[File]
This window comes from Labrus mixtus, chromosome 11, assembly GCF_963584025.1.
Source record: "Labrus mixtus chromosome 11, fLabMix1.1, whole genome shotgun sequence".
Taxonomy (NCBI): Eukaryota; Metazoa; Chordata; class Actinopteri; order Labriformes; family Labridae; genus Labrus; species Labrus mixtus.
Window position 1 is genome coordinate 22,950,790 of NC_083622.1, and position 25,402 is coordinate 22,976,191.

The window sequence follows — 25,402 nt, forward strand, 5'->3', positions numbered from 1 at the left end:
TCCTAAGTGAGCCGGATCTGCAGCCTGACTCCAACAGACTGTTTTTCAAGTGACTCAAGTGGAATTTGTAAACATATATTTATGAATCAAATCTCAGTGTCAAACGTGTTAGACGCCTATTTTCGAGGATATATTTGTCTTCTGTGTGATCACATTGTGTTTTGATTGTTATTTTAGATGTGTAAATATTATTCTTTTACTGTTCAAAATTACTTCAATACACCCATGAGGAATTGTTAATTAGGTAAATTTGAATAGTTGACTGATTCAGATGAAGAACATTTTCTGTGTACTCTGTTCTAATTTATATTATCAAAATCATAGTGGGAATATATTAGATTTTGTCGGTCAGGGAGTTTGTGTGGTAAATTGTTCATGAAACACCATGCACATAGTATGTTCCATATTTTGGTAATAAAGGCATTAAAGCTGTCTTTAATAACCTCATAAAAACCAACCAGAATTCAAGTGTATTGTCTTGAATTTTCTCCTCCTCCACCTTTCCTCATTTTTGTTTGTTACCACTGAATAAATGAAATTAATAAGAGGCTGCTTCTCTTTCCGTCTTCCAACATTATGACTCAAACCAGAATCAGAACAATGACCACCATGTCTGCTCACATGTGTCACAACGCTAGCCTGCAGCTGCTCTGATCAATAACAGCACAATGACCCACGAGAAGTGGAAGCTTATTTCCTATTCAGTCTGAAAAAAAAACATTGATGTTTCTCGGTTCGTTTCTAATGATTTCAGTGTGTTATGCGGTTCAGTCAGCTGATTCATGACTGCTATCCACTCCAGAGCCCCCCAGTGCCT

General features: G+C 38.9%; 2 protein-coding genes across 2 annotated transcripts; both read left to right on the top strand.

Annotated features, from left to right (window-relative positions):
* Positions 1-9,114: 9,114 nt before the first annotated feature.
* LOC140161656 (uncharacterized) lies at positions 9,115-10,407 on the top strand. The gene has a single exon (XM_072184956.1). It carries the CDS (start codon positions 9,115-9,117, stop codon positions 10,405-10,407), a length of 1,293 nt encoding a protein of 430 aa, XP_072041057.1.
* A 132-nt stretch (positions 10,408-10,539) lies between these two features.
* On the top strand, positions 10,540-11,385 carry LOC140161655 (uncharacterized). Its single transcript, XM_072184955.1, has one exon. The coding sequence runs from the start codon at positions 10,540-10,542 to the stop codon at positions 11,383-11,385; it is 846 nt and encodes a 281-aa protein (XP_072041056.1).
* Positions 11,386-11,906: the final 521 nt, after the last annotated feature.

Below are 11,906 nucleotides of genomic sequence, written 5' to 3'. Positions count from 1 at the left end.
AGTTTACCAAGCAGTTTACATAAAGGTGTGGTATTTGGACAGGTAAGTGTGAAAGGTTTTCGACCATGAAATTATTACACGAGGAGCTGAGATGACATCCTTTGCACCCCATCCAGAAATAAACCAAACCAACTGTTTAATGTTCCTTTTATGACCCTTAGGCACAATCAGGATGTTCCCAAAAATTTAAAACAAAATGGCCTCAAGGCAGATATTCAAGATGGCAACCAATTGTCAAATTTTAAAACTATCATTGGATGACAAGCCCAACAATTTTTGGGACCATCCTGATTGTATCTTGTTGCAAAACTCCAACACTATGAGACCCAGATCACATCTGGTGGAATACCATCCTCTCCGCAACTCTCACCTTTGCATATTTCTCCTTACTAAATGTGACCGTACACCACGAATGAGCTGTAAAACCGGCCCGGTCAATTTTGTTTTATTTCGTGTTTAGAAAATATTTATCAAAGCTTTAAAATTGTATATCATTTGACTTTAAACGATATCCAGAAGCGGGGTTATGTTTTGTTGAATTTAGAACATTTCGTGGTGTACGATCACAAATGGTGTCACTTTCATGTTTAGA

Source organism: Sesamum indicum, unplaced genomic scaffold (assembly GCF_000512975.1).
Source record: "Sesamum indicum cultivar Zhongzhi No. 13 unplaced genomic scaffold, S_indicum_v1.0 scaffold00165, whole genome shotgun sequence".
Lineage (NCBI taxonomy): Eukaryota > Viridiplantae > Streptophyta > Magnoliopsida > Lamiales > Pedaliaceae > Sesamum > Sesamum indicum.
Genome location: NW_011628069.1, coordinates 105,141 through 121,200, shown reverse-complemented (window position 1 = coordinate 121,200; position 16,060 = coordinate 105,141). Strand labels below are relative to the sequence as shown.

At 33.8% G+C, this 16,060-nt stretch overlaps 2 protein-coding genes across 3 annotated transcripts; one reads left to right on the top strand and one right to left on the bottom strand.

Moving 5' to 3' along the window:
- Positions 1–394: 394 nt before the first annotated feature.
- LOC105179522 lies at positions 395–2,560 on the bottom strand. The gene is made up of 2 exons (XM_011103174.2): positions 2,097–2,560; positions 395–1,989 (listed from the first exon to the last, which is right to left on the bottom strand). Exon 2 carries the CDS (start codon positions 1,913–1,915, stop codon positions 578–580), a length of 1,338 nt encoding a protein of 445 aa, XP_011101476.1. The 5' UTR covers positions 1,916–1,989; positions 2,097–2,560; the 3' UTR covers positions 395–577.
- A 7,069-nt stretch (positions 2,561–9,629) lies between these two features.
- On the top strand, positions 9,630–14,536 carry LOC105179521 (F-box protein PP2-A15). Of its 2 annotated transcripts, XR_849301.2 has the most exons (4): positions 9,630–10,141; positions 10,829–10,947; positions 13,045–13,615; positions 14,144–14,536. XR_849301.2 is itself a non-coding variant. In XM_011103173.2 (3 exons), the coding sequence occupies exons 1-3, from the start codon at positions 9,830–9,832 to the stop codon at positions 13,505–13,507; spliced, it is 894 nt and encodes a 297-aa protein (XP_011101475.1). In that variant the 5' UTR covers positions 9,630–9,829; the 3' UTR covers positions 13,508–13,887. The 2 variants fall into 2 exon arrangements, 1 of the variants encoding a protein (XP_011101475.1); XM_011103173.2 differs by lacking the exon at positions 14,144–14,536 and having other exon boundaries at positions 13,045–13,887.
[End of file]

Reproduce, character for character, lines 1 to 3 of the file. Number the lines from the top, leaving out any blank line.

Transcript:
This window comes from Labrus mixtus, chromosome 11, assembly GCF_963584025.1.
Source record: "Labrus mixtus chromosome 11, fLabMix1.1, whole genome shotgun sequence".
Taxonomy (NCBI): Eukaryota; Metazoa; Chordata; class Actinopteri; order Labriformes; family Labridae; genus Labrus; species Labrus mixtus.